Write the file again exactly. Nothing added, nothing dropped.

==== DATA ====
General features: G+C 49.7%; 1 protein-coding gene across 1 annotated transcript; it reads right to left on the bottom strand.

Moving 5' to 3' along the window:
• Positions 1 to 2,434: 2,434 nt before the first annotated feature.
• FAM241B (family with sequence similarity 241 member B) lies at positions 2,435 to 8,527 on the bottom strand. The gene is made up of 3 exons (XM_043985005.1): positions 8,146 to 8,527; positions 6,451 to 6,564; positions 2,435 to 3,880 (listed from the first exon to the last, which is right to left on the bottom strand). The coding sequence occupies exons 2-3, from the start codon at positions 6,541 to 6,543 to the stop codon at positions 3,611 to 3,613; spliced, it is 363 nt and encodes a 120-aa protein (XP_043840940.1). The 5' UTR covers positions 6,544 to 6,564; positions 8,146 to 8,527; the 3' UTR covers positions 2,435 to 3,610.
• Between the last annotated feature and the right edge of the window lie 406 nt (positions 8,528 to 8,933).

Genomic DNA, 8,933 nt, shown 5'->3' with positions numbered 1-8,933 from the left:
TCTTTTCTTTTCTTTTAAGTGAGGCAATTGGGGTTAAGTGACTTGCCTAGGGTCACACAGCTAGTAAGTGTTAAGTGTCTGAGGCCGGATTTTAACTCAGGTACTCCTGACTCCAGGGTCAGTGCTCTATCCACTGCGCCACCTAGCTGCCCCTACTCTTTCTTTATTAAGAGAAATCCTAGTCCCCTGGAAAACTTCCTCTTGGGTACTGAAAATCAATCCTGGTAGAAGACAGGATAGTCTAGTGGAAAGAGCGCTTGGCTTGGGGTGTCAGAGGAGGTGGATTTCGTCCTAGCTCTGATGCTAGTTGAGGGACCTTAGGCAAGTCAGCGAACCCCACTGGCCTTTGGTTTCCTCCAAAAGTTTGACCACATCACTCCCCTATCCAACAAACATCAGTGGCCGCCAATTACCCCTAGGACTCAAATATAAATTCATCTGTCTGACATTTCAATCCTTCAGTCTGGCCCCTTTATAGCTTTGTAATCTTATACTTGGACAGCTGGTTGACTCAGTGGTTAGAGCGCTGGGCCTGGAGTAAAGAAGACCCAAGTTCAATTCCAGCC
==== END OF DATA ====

General features: G+C 49.7%; 1 protein-coding gene across 1 annotated transcript; it reads right to left on the bottom strand.

Moving 5' to 3' along the window:
• Positions 1 to 2,434: 2,434 nt before the first annotated feature.
• FAM241B (family with sequence similarity 241 member B) lies at positions 2,435 to 8,527 on the bottom strand. The gene is made up of 3 exons (XM_043985005.1): positions 8,146 to 8,527; positions 6,451 to 6,564; positions 2,435 to 3,880 (listed from the first exon to the last, which is right to left on the bottom strand). The coding sequence occupies exons 2-3, from the start codon at positions 6,541 to 6,543 to the stop codon at positions 3,611 to 3,613; spliced, it is 363 nt and encodes a 120-aa protein (XP_043840940.1). The 5' UTR covers positions 6,544 to 6,564; positions 8,146 to 8,527; the 3' UTR covers positions 2,435 to 3,610.
• Between the last annotated feature and the right edge of the window lie 406 nt (positions 8,528 to 8,933).

Genomic DNA, 8,933 nt, shown 5'->3' with positions numbered 1-8,933 from the left:
TCTTTTCTTTTCTTTTAAGTGAGGCAATTGGGGTTAAGTGACTTGCCTAGGGTCACACAGCTAGTAAGTGTTAAGTGTCTGAGGCCGGATTTTAACTCAGGTACTCCTGACTCCAGGGTCAGTGCTCTATCCACTGCGCCACCTAGCTGCCCCTACTCTTTCTTTATTAAGAGAAATCCTAGTCCCCTGGAAAACTTCCTCTTGGGTACTGAAAATCAATCCTGGTAGAAGACAGGATAGTCTAGTGGAAAGAGCGCTTGGCTTGGGGTGTCAGAGGAGGTGGATTTCGTCCTAGCTCTGATGCTAGTTGAGGGACCTTAGGCAAGTCAGCGAACCCCACTGGCCTTTGGTTTCCTCCAAAAGTTTGACCACATCACTCCCCTATCCAACAAACATCAGTGGCCGCCAATTACCCCTAGGACTCAAATATAAATTCATCTGTCTGACATTTCAATCCTTCAGTCTGGCCCCTTTATAGCTTTGTAATCTTATACTTGGACAGCTGGTTGACTCAGTGGTTAGAGCGCTGGGCCTGGAGTAAAGAAGACCCAAGTTCAATTCCAGCC